Whole roast cauliflower with cumin, sumac and lemon
Preheat your oven to 190C/375F/gas mark 5. Drizzle two small cauliflowers (outer leaves removed) with extra virgin olive oil, and sprinkle with salt, ½ teaspoon sumac and ½ teaspoon ground cumin. Roast for 45 minutes to an hour, but turn the temperature down if the cauliflowers start to get too dark. They're cooked when they're lightly browned and an inserted knife meets with just a little resistance. Before serving, drizzle with some more good quality olive oil and a squeeze of lemon, then scatter with a handful of parsley and a little more salt.
Tips: If you do not have sumac, you can try dried mango powder (aamchur) or a mix of ground black pepper, extra lemon and paprika.
Cumin seed roasted cauliflower with salted yoghurt, mint, and pomegranate seeds
I roasted up a small head all for myself, and added a topping of salted yoghurt (which is simply a good, full-fat yoghurt with a little kosher salt mixed in a few leftover pomegranate seeds which I can buy at my local market already picked out of the husk, and a smattering of bright green chopped fresh mint. It was a perfect light lunch. It could even be dinner, served over brown rice, bulgur, or some other filling, toasty grain, for a warming meal to start out roasting season right.
Preheat the oven to 425°F and toss 1 large cauliflower with 2 tablespoons extra-virgin olive oil, 1 teaspoon whole cumin seeds, ½ teaspoon salt and ½ teaspoon black pepper.
Spread the mixture in an even layer on a large baking sheet. Roast, tossing occasionally, until the cauliflower is tender and its edges are toasty, it should take 20 to 30 minutes.
Whisk a pinch of salt into plain (non-sweetened) yoghurt, dollop the yoghurt on top of the cauliflower and toss chopped fresh mint leaves and pomegranate seeds over the top.
Tips: If you do not have baking paper, you can simply use extra-virgin olive oil to cover the bottom of the tray.
Creamy winter cauliflower soup
Sauté 4 cloves garlic and 1 small onion (sliced thickly) in 4 tablespoons extra virgin olive oil for a minute or until garlic turns golden, then add 1 large cauliflower and a pinch of rosemary and sauté for another minute. Take it off the stove but leave it covered so it absorbs the garlic flavour.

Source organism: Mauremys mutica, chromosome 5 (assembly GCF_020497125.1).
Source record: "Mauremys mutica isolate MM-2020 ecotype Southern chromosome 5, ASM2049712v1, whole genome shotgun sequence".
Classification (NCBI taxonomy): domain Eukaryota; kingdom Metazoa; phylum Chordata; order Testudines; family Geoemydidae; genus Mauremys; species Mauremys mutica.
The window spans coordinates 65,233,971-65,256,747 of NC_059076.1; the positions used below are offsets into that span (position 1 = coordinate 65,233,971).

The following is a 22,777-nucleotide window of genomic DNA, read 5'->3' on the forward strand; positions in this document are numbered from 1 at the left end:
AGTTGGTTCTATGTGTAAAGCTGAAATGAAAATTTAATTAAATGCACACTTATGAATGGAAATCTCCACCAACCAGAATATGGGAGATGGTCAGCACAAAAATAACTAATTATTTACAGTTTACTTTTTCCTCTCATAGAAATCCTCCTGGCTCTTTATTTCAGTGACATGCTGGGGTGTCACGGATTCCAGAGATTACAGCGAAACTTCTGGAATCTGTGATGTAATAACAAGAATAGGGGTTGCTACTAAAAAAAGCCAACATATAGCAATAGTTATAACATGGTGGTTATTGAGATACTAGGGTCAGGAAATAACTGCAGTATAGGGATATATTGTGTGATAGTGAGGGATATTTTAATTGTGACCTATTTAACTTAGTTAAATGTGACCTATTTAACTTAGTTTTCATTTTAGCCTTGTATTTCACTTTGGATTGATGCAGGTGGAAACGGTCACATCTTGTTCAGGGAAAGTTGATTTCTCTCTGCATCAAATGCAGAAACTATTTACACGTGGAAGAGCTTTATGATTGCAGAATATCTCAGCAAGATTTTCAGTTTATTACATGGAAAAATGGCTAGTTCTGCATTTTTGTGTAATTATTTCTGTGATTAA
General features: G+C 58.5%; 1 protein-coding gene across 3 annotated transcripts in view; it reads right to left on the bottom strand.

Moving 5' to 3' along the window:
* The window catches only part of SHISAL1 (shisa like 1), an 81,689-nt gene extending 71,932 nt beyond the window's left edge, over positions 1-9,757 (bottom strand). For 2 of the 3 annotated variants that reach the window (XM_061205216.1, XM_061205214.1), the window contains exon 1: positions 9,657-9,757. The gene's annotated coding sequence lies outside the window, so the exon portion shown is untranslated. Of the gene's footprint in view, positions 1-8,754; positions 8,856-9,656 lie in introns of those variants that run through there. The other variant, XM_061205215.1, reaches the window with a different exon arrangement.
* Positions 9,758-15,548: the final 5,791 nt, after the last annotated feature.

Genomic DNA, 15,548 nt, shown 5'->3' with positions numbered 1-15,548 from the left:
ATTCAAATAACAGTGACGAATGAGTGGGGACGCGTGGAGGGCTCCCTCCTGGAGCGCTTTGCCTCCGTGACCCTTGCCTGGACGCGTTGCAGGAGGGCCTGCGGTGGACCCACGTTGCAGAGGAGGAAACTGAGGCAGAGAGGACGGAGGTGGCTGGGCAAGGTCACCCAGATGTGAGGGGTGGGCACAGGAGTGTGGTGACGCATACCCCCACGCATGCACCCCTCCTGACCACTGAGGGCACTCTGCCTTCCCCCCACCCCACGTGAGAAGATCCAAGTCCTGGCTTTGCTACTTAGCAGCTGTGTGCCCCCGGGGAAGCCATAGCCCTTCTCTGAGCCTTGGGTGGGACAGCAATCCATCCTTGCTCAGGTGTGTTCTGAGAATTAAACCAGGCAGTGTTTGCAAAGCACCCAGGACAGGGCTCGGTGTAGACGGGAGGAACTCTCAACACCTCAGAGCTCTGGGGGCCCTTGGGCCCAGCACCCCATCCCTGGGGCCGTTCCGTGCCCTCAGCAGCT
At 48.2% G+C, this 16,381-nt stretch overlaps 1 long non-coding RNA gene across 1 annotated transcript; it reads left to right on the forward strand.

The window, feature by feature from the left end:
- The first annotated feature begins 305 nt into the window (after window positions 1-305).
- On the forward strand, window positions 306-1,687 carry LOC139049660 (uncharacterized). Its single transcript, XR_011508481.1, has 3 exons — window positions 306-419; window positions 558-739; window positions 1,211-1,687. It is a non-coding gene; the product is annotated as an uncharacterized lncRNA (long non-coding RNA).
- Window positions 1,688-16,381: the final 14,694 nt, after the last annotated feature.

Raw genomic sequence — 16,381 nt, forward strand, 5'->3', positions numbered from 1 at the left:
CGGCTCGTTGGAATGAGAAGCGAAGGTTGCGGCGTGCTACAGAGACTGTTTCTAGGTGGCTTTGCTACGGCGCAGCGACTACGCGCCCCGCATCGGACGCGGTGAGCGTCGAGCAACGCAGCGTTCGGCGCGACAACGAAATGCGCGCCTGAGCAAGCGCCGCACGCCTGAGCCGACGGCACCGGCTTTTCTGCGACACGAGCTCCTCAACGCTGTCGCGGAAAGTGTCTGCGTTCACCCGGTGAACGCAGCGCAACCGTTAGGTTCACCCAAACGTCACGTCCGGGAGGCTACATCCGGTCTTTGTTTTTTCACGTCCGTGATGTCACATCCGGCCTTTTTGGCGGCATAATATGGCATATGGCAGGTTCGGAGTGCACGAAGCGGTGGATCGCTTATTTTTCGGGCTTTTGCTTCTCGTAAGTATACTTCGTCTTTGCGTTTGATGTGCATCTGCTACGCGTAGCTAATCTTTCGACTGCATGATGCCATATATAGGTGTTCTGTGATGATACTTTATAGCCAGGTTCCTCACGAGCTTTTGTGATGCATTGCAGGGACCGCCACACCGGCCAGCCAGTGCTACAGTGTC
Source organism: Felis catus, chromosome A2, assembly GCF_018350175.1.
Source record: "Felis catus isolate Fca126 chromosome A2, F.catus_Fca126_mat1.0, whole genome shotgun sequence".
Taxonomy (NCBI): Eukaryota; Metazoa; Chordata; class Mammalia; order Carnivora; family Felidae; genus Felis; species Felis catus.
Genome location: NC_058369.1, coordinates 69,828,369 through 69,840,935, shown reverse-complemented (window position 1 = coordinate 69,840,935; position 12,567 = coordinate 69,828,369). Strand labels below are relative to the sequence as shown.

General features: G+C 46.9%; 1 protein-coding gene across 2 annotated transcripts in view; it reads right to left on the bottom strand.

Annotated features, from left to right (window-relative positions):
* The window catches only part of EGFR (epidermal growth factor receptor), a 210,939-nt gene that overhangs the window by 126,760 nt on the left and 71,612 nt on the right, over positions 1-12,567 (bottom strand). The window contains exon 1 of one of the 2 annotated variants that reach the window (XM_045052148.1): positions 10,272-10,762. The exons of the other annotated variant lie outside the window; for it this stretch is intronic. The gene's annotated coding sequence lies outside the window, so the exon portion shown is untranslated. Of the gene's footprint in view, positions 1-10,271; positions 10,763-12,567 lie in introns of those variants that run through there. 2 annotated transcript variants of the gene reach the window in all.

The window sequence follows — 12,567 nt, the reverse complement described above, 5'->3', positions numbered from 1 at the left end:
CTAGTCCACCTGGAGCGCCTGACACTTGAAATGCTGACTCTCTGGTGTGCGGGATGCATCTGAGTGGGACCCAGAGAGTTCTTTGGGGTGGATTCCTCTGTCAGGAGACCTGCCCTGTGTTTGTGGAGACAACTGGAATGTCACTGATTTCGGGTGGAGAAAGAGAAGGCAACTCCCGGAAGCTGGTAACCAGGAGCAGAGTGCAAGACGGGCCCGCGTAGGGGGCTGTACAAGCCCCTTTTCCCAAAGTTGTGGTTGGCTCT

Bring 3 cups of milk to the boil and let it simmer for up to 3 minutes before adding the cauliflower. Boil it for up to 10 minutes until you think the cauliflower is soft.
Add a pinch of nutmeg, a pinch of salt, a teaspoon of pepper, a pinch of paprika or roughly ground dry red chilli flakes and a pinch of basil and boil for another 5 minutes so the spices infuse the cauliflower.  Use a stick blender or transfer the boiled ingredients into a blender and blend to your desired texture. Serve with a garnish of sautéed garlic (cut into round pieces and fry until golden) with a bit of parsley or dill sprinkled over it.
Yummy cauliflower non-sweet cake
1 large cauliflower
2 cups baking flour and ½ teaspoon baking powder
2 onions and 5 cloves garlic; both should be roughly diced
1 large spring onion
5 eggs
½ cup milk and 50g white cheese or Dhaka Paneer
2 large tomatoes thinly sliced
½ tsp black onion seeds or kalojeera
Chilli flakes to your taste
Pinch of turmeric
Salt and pepper to your taste
Preheat oven at 200⁰ Celsius for 15 minutes. Make the onion mixture: sauté 2 onions (roughly diced) and the white or onionish part of 1 large spring onion (sliced thickly), for up to 3-4 minutes then add 5 cloves of garlic and sauté another 2-3 minutes.
Make the cauliflower and tomato mixture: boil 1 large cauliflower for 3-4 minutes with a pinch of turmeric, sauté it with ½ teaspoon kalojeera for 1-2 minutes (or until it looks cooked) then add 2 large tomatoes (thinly sliced), a pinch of pepper, chilli flakes to your taste and the onion mixture. Cook for another two minutes.
Whisk 5 eggs and slowly add flour, baking powder and ½ cup milk. Whisk into a smooth batter. Brush a baking dish with olive oil then pour the batter into the baking dish. Add the cauliflower and tomato mixture and roughly cut up 50 grams of Dhaka paneer and sprinkle it all over the dish along with the green, leafy parts of the spring onions. Add some sautéed garlic on top and 1-2 pieces of onions roundly chopped on top.
Put into the oven for up to 20 minutes at 180⁰ Celsius or until the centre becomes golden brown. Take out and let cool for up to 10 minutes. Serve it with green chilli sauce or a tangy tamarind sauce.

Published: 12:00 am Tuesday, March 04, 2014

Last modified: 2:03 pm Sunday, March 02, 2014